Blackett-Felix is a member of the United States-based Association of Educational Therapists, which defines and sets standards for the professional practice of educational therapy.
Educational therapists can help anyone become more effective learners. There is no program that an educational therapist uses. They teach skills and use evidence-based approaches to improve learning ability.
“At TT we have a strong culture of tutoring, but not all learning challenges can be solved by tutoring,” said Blackett-Felix.
“There are a lot of great teachers in our classes, but they don’t have the expertise to do educational therapy and they shouldn’t have to. My job is to support teachers. Sometimes parents and teachers don’t know what a learning challenge looks like.
She said children are often blamed for not listening, not taking notes or behaving badly in class. “This is a problem. Children don’t work to fail. When you have a behavior that persistently inhibits learning, it is a difficulty that may need to be addressed quietly. It could be something psychological like losing a parent.
She said there is a difference between disability and need.
“You don’t have to have a disability to need an intervention. You may have deficits in certain areas and never meet a diagnostic criterion. This does not mean that you do not need therapeutic intervention.
As part of case management, she must work with other professionals, including clinical psychologists, pediatricians, occupational therapists, speech language pathologists, neurologists, oncologists and anyone else involved in patient cases.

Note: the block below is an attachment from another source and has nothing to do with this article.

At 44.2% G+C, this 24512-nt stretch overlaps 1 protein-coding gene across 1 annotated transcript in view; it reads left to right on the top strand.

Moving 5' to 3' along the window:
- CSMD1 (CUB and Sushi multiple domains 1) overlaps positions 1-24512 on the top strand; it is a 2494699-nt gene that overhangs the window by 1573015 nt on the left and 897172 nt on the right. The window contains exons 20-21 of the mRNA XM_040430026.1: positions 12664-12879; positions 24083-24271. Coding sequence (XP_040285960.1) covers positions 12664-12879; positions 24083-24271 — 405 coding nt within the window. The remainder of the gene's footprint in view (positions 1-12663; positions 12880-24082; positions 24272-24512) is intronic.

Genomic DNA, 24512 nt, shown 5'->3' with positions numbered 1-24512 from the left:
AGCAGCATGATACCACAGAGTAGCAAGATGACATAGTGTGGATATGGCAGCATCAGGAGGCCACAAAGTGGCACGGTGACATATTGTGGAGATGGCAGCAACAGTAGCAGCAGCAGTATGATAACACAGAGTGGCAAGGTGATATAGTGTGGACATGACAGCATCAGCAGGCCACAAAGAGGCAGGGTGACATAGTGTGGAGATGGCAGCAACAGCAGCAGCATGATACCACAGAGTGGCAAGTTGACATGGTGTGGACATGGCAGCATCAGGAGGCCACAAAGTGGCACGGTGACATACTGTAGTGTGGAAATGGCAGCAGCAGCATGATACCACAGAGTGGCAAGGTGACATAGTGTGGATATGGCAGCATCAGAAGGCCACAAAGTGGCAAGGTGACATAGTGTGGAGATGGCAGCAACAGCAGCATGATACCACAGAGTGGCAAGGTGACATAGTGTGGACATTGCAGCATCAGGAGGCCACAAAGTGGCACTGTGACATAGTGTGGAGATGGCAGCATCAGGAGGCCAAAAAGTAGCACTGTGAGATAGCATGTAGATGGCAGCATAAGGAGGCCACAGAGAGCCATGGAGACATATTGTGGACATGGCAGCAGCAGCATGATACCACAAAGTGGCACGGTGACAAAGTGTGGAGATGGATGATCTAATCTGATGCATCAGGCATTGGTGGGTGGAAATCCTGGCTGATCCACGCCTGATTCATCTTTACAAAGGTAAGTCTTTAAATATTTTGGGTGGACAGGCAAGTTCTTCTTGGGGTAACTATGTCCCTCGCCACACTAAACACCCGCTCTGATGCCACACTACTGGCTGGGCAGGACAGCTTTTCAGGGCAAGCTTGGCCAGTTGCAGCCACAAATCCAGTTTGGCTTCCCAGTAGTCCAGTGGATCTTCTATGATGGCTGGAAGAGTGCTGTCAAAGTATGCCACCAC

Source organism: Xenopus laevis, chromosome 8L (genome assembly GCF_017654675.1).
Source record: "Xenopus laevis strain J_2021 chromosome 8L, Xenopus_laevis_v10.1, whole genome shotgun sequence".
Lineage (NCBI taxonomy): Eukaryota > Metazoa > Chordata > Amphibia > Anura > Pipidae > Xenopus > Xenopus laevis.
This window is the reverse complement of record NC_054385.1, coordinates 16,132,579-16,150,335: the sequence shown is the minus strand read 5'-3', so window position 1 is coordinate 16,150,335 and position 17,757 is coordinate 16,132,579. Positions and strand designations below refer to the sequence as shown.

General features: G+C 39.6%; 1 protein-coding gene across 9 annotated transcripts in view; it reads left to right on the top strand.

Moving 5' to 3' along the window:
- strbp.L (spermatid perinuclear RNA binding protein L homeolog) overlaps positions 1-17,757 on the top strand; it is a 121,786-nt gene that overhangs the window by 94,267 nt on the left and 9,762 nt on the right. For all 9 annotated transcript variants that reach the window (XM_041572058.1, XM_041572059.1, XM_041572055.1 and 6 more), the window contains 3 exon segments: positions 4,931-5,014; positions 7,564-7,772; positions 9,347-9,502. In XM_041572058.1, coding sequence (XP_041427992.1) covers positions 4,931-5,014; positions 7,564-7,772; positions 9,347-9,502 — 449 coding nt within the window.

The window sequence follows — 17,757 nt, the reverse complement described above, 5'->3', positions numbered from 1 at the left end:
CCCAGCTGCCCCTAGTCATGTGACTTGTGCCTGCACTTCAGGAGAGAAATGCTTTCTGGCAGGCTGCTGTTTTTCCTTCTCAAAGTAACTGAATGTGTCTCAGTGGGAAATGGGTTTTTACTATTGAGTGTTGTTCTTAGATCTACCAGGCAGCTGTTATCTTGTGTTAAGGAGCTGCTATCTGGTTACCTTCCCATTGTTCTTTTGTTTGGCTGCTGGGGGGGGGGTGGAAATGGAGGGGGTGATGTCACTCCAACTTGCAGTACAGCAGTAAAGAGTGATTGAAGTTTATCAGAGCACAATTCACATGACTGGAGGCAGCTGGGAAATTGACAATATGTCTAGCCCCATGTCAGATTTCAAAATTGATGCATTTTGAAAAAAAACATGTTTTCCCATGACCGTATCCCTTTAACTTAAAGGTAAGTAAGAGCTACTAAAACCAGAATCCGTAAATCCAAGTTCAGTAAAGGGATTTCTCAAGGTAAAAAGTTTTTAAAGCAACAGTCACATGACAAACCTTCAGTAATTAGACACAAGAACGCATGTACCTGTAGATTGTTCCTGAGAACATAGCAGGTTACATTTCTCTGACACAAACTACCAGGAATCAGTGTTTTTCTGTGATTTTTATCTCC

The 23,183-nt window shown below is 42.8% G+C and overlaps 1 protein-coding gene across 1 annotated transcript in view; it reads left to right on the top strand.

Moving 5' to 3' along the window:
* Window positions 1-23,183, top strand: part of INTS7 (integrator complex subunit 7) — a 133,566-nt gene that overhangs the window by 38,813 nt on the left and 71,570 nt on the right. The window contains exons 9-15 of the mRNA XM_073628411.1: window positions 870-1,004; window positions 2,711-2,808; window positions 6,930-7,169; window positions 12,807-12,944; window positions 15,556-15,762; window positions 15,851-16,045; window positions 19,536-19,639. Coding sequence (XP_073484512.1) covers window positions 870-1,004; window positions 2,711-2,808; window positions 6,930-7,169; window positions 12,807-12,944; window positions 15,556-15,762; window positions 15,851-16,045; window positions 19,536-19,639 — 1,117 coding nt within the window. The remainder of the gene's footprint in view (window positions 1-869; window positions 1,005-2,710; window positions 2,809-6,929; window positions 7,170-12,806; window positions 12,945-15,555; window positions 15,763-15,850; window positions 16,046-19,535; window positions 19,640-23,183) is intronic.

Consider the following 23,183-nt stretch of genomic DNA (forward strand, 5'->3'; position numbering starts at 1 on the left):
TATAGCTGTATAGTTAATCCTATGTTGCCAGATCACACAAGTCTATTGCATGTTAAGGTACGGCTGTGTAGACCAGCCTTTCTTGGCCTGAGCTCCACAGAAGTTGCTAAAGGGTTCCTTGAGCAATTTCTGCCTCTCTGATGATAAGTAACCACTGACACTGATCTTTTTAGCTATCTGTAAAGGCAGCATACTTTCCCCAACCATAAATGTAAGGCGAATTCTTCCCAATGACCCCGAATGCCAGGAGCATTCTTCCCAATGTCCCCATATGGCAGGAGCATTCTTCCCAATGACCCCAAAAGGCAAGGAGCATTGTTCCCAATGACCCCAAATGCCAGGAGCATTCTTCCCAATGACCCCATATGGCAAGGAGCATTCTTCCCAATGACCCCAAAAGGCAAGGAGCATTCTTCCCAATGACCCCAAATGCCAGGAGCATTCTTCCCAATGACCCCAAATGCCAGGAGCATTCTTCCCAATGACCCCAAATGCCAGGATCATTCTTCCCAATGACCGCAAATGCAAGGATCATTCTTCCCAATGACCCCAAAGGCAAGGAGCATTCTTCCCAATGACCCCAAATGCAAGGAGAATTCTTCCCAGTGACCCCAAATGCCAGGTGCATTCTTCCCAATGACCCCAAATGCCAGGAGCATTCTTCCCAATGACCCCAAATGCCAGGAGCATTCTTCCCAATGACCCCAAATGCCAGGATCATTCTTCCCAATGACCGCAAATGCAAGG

Blackett-Felix said educational therapists from around the world have come together virtually to discuss strategies for dealing with how blockages and virtual learning affect students.
“We are looking at the slow motion trauma of the pandemic. In most cases, the trauma is rapid and decisive. In case of long-term abuse, for example, you can determine the direction of the abuse, but this situation is not so clear. There is no definitive personal situation to blame in a pandemic. Uncertainty creates anxiety. We don’t know what the effects will be. Social skills challenges are likely to emerge. There is going to be a lost learning and perhaps a lost opportunity in terms of refining some social skills. “
But Blackett-Felix is hopeful that proper intervention can get the kids back on track.
“I think that with a little patience and the recognition of children’s resilience, it will help, but I think teachers will need to do a lot of observation and document behavior to see trends ahead.”
She believes the real challenges will be in mental health and some executive skills that would not have been practiced so much in home learning.
“Some kids’ organizational skills might have looked better in home learning because they’re sitting in the same place with their books around them. What will happen now when they have to go from class to class, packing and unpacking books remains to be seen. “
It is believed that Blackett-Felix is the only educational therapist registered in Trinidad and Tobago at present. They are rare in the Caribbean, but Puerto Rico has a few registered members.
As the children return to school, Blackett-Felix hopes the students will receive the help they need to settle in.
“I’m here to help make the job of teachers easier by working with teachers,” she said.
She hopes more people will consider becoming educational therapists.
“There are a lot of requirements and courses to take, but I really believe in this profession. It deals with the child as a whole, psychologically, socially and academically, ”Blackett-Felix said.
In the end, it is the multidisciplinary approach; the strong support and collaboration of the international community which makes educational therapy an important learning and advocacy tool, especially in this pandemic which has changed education.